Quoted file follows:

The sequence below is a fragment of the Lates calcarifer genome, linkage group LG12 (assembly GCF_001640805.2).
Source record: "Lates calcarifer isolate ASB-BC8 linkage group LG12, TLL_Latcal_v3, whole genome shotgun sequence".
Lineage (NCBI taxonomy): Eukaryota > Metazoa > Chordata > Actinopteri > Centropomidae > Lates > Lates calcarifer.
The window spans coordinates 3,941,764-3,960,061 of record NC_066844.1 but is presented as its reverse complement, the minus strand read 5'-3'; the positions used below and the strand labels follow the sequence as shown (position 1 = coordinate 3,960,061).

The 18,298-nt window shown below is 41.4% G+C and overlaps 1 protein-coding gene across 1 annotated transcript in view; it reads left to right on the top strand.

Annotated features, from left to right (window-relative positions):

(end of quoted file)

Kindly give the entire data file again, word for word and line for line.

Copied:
The sequence below is a fragment of the Lates calcarifer genome, linkage group LG12 (assembly GCF_001640805.2).
Source record: "Lates calcarifer isolate ASB-BC8 linkage group LG12, TLL_Latcal_v3, whole genome shotgun sequence".
Lineage (NCBI taxonomy): Eukaryota > Metazoa > Chordata > Actinopteri > Centropomidae > Lates > Lates calcarifer.
The window spans coordinates 3,941,764-3,960,061 of record NC_066844.1 but is presented as its reverse complement, the minus strand read 5'-3'; the positions used below and the strand labels follow the sequence as shown (position 1 = coordinate 3,960,061).

The 18,298-nt window shown below is 41.4% G+C and overlaps 1 protein-coding gene across 1 annotated transcript in view; it reads left to right on the top strand.

Annotated features, from left to right (window-relative positions):